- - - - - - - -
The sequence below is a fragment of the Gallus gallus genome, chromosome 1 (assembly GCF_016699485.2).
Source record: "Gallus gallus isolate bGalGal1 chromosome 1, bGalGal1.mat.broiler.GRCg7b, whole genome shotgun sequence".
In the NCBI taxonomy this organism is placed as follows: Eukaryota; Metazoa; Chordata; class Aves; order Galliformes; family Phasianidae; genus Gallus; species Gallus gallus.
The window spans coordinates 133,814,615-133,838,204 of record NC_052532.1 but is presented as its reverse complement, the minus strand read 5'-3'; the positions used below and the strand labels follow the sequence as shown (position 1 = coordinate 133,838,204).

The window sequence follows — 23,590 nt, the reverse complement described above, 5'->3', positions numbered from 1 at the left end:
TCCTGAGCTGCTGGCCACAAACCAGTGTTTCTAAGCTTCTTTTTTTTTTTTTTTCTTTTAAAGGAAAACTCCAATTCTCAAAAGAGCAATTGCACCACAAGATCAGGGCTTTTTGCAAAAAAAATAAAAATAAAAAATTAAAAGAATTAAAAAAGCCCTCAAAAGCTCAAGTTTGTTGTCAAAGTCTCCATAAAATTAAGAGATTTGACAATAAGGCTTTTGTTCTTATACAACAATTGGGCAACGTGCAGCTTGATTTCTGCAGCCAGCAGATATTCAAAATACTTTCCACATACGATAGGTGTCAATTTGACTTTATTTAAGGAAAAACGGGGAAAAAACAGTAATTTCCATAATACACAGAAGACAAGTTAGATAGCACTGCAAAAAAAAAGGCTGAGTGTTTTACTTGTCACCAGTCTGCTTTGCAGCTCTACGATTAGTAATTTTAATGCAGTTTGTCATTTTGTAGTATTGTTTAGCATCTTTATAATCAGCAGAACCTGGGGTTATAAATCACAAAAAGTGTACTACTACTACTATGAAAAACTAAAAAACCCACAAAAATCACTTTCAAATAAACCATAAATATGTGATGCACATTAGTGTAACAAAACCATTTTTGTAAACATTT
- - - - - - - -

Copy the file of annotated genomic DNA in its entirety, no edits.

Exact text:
The sequence below is a fragment of the Gallus gallus genome, chromosome 1 (assembly GCF_016699485.2).
Source record: "Gallus gallus isolate bGalGal1 chromosome 1, bGalGal1.mat.broiler.GRCg7b, whole genome shotgun sequence".
In the NCBI taxonomy this organism is placed as follows: Eukaryota; Metazoa; Chordata; class Aves; order Galliformes; family Phasianidae; genus Gallus; species Gallus gallus.
The window spans coordinates 133,814,615-133,838,204 of record NC_052532.1 but is presented as its reverse complement, the minus strand read 5'-3'; the positions used below and the strand labels follow the sequence as shown (position 1 = coordinate 133,838,204).

The window sequence follows — 23,590 nt, the reverse complement described above, 5'->3', positions numbered from 1 at the left end:
TCCTGAGCTGCTGGCCACAAACCAGTGTTTCTAAGCTTCTTTTTTTTTTTTTTTCTTTTAAAGGAAAACTCCAATTCTCAAAAGAGCAATTGCACCACAAGATCAGGGCTTTTTGCAAAAAAAATAAAAATAAAAAATTAAAAGAATTAAAAAAGCCCTCAAAAGCTCAAGTTTGTTGTCAAAGTCTCCATAAAATTAAGAGATTTGACAATAAGGCTTTTGTTCTTATACAACAATTGGGCAACGTGCAGCTTGATTTCTGCAGCCAGCAGATATTCAAAATACTTTCCACATACGATAGGTGTCAATTTGACTTTATTTAAGGAAAAACGGGGAAAAAACAGTAATTTCCATAATACACAGAAGACAAGTTAGATAGCACTGCAAAAAAAAAGGCTGAGTGTTTTACTTGTCACCAGTCTGCTTTGCAGCTCTACGATTAGTAATTTTAATGCAGTTTGTCATTTTGTAGTATTGTTTAGCATCTTTATAATCAGCAGAACCTGGGGTTATAAATCACAAAAAGTGTACTACTACTACTATGAAAAACTAAAAAACCCACAAAAATCACTTTCAAATAAACCATAAATATGTGATGCACATTAGTGTAACAAAACCATTTTTGTAAACATTT